Discrimination, harassment and violence against women based on their gender is a key marker of gender inequality within Australia, and highlights the way in which women are unable to equally contribute to and benefit from economic, social, cultural and political life. Although there are some cases of discrimination against men, out of the 472 complaints made under the Sex Discrimination Act between 2006 and 2007, 87 percent came from women (Human Rights and Equal Opportunity Commission, 2007). Although some complaints came from men, the distinct disproportion of women claiming discrimination shows that violence against women remains a major human rights issue facing Australia. In addition to this, research has found that nearly one in three Australian women have experiences violence from an intimate partner in their lifetime, which not only shows the way in which gender inequality is still prevalent within Australian society, but also costs the economy $500 million a year because of the effects of violence on the employees of Australian businesses. (Australian Bureau of Statistics, 2005) Thus, it is evident that harassment and violence against women plays a key contribution towards the lack of gender equality inAustralia, which causes not only social problems, but also monetary problems within the country.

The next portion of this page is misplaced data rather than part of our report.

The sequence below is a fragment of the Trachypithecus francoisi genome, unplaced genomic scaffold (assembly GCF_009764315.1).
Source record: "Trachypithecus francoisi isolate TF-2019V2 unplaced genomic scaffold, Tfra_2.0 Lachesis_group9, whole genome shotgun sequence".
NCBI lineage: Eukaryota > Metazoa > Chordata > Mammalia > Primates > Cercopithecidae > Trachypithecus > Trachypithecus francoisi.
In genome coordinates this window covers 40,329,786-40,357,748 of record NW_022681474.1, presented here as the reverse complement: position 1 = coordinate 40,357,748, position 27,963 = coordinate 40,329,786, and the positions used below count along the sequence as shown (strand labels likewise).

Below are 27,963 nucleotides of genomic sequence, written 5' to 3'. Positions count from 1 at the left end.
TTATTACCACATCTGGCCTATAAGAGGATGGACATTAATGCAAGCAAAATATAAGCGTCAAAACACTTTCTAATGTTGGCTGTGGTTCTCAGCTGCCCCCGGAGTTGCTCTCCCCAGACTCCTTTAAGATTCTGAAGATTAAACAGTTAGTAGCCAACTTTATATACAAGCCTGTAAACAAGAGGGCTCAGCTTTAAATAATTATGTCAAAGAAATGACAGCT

Gender inequality in the labour force is an issue which has received widespread coverage over the past two decades as women have struggled to overcome social, cultural, and institutional barriers in their attempts to achieve the same opportunities and rights as men within the workplace. The composition of the labour force in Australia has seen significant changes over the last three decades as an increasing number of females have been accepted in to the labour force due to changing obstacles and perceptions of the gender. Between the years of 1978 and 1996, female participation in the labour force rose from 43.7 percent to 53.7 percent, with females being 42.99 percent of the total labour force (Department for Employment, 1996). At first sight, therefore, it may appear that gender inequality in the workforce has been significantly reduced over the last thirty years; however, this argument is far too simplistic and fails to take into account the gender spread over varying labour types. One of the most important aspects of Australian gender inequality is the very low percentage of women in high status, well paid managerial positions; women represent only 26 percent of all managers (Sharma, 1998: 70). Whilst this shows evidence of a cultural change towards women, it will still take a long time for evolutionary change to even up the balance in managerial jobs.